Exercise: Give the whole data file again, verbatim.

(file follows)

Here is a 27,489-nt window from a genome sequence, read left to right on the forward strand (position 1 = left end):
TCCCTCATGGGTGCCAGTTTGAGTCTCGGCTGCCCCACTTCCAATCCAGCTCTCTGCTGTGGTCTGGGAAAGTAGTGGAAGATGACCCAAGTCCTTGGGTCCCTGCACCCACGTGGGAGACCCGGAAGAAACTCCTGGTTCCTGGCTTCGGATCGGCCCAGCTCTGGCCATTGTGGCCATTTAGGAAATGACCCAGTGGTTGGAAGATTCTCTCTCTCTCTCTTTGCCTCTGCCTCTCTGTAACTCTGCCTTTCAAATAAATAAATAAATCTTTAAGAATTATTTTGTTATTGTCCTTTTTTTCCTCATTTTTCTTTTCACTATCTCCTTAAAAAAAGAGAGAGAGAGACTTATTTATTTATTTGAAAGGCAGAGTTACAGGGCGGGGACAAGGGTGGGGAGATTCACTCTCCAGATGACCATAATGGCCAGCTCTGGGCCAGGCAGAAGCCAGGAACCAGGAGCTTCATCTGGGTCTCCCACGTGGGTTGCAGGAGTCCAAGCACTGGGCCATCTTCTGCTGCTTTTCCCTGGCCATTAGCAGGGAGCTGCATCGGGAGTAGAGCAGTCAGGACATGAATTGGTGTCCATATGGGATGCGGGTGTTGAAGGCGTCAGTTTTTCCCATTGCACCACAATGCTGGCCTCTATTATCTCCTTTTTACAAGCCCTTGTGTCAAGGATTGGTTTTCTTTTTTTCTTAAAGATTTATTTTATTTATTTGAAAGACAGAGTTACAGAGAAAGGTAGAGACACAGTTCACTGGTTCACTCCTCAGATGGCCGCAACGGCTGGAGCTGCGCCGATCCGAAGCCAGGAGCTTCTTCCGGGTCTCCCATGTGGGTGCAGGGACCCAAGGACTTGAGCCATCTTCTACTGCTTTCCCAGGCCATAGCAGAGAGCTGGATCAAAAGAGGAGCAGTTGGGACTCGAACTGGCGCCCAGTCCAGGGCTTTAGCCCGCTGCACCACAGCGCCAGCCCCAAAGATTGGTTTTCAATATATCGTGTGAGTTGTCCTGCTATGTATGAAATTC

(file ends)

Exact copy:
Here is a 27,489-nt window from a genome sequence, read left to right on the forward strand (position 1 = left end):
TCCCTCATGGGTGCCAGTTTGAGTCTCGGCTGCCCCACTTCCAATCCAGCTCTCTGCTGTGGTCTGGGAAAGTAGTGGAAGATGACCCAAGTCCTTGGGTCCCTGCACCCACGTGGGAGACCCGGAAGAAACTCCTGGTTCCTGGCTTCGGATCGGCCCAGCTCTGGCCATTGTGGCCATTTAGGAAATGACCCAGTGGTTGGAAGATTCTCTCTCTCTCTCTTTGCCTCTGCCTCTCTGTAACTCTGCCTTTCAAATAAATAAATAAATCTTTAAGAATTATTTTGTTATTGTCCTTTTTTTCCTCATTTTTCTTTTCACTATCTCCTTAAAAAAAGAGAGAGAGAGACTTATTTATTTATTTGAAAGGCAGAGTTACAGGGCGGGGACAAGGGTGGGGAGATTCACTCTCCAGATGACCATAATGGCCAGCTCTGGGCCAGGCAGAAGCCAGGAACCAGGAGCTTCATCTGGGTCTCCCACGTGGGTTGCAGGAGTCCAAGCACTGGGCCATCTTCTGCTGCTTTTCCCTGGCCATTAGCAGGGAGCTGCATCGGGAGTAGAGCAGTCAGGACATGAATTGGTGTCCATATGGGATGCGGGTGTTGAAGGCGTCAGTTTTTCCCATTGCACCACAATGCTGGCCTCTATTATCTCCTTTTTACAAGCCCTTGTGTCAAGGATTGGTTTTCTTTTTTTCTTAAAGATTTATTTTATTTATTTGAAAGACAGAGTTACAGAGAAAGGTAGAGACACAGTTCACTGGTTCACTCCTCAGATGGCCGCAACGGCTGGAGCTGCGCCGATCCGAAGCCAGGAGCTTCTTCCGGGTCTCCCATGTGGGTGCAGGGACCCAAGGACTTGAGCCATCTTCTACTGCTTTCCCAGGCCATAGCAGAGAGCTGGATCAAAAGAGGAGCAGTTGGGACTCGAACTGGCGCCCAGTCCAGGGCTTTAGCCCGCTGCACCACAGCGCCAGCCCCAAAGATTGGTTTTCAATATATCGTGTGAGTTGTCCTGCTATGTATGAAATTC